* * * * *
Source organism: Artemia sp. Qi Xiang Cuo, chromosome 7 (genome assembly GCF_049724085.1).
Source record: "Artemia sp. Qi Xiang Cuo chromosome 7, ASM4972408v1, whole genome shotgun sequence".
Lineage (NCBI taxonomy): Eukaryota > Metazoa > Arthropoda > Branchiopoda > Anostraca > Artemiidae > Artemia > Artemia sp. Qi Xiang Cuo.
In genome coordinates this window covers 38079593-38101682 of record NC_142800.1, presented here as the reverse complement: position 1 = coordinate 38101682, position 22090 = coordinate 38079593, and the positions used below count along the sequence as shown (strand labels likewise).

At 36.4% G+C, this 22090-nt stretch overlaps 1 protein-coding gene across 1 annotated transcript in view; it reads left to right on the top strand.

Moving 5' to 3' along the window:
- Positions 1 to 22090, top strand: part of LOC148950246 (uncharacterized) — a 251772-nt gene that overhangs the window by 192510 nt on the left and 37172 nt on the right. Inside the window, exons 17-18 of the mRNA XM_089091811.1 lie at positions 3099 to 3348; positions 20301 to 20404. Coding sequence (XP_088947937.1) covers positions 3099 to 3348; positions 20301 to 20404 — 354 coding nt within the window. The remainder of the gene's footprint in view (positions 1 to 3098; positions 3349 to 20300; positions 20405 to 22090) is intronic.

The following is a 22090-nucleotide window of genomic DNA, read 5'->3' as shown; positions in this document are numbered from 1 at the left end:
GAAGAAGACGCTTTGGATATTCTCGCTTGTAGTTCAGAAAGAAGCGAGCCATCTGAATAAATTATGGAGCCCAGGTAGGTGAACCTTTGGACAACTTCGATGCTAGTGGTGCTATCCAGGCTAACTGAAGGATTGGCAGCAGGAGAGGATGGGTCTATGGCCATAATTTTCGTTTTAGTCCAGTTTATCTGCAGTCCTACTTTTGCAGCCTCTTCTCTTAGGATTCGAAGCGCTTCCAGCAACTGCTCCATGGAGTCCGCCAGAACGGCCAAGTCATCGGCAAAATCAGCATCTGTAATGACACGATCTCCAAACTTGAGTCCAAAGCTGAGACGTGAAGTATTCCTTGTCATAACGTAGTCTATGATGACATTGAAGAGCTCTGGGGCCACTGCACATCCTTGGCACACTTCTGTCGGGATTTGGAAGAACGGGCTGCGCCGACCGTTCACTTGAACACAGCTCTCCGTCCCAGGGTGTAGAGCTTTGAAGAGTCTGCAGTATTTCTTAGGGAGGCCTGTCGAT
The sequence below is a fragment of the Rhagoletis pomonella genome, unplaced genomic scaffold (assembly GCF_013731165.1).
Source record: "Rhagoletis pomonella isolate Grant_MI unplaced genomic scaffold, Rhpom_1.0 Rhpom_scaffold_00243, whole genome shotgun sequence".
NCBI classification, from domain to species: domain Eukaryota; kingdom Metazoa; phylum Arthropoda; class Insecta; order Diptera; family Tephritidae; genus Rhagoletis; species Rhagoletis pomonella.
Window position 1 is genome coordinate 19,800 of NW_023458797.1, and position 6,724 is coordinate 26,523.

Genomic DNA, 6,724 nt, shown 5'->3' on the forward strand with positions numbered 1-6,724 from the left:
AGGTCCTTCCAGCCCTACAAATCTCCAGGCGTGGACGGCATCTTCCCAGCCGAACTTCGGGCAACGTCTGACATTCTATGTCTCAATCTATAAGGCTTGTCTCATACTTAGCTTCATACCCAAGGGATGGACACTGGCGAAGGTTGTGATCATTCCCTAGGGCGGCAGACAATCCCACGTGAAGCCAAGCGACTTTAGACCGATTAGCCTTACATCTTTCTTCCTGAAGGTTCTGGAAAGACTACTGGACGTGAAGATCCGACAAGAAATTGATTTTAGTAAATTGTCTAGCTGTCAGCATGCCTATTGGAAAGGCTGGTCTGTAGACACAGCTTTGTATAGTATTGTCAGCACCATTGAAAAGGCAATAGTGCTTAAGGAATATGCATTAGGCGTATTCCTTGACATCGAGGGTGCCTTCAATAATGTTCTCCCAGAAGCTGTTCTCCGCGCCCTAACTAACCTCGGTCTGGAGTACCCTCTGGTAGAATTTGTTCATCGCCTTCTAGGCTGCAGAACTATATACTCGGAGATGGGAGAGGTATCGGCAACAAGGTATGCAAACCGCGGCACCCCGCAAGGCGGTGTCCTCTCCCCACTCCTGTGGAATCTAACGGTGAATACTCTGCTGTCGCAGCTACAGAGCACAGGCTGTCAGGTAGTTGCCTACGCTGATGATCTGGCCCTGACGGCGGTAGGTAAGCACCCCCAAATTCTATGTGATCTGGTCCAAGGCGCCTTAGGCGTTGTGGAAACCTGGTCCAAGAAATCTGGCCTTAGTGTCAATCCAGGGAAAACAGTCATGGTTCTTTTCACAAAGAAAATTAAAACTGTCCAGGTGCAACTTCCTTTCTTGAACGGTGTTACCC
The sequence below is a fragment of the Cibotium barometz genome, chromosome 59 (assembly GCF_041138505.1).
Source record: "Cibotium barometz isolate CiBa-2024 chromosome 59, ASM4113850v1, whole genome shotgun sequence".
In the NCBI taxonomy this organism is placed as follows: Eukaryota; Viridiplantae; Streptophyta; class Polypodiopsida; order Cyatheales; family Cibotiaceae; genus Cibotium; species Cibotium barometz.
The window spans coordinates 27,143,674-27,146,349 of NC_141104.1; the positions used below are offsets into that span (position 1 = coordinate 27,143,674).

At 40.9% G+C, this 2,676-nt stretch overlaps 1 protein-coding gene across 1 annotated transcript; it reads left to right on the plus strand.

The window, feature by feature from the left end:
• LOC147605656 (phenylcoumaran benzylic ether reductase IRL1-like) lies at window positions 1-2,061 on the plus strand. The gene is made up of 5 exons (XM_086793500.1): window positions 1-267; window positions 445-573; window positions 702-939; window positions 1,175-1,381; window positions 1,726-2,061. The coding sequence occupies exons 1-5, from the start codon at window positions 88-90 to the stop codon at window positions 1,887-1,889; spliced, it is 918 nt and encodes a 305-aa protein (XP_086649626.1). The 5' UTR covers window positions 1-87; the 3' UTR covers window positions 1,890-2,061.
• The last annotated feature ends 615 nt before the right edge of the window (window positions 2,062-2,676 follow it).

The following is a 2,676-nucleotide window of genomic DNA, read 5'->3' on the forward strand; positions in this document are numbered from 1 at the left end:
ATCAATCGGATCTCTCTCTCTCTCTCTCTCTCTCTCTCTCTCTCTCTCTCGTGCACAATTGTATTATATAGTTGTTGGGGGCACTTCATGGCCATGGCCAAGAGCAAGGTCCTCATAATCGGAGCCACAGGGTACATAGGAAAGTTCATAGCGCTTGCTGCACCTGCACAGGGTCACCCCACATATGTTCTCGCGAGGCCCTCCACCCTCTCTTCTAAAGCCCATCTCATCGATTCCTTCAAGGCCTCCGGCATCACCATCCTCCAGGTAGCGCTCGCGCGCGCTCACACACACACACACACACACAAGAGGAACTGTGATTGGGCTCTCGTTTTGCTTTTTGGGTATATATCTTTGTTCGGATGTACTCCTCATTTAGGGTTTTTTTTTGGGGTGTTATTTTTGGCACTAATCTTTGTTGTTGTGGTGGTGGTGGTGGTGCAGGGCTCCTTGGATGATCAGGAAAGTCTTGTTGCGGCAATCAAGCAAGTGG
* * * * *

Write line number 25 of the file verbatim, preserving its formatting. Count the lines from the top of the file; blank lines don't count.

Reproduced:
ATCAATCGGATCTCTCTCTCTCTCTCTCTCTCTCTCTCTCTCTCTCTCTCGTGCACAATTGTATTATATAGTTGTTGGGGGCACTTCATGGCCATGGCCAAGAGCAAGGTCCTCATAATCGGAGCCACAGGGTACATAGGAAAGTTCATAGCGCTTGCTGCACCTGCACAGGGTCACCCCACATATGTTCTCGCGAGGCCCTCCACCCTCTCTTCTAAAGCCCATCTCATCGATTCCTTCAAGGCCTCCGGCATCACCATCCTCCAGGTAGCGCTCGCGCGCGCTCACACACACACACACACACACAAGAGGAACTGTGATTGGGCTCTCGTTTTGCTTTTTGGGTATATATCTTTGTTCGGATGTACTCCTCATTTAGGGTTTTTTTTTGGGGTGTTATTTTTGGCACTAATCTTTGTTGTTGTGGTGGTGGTGGTGGTGCAGGGCTCCTTGGATGATCAGGAAAGTCTTGTTGCGGCAATCAAGCAAGTGG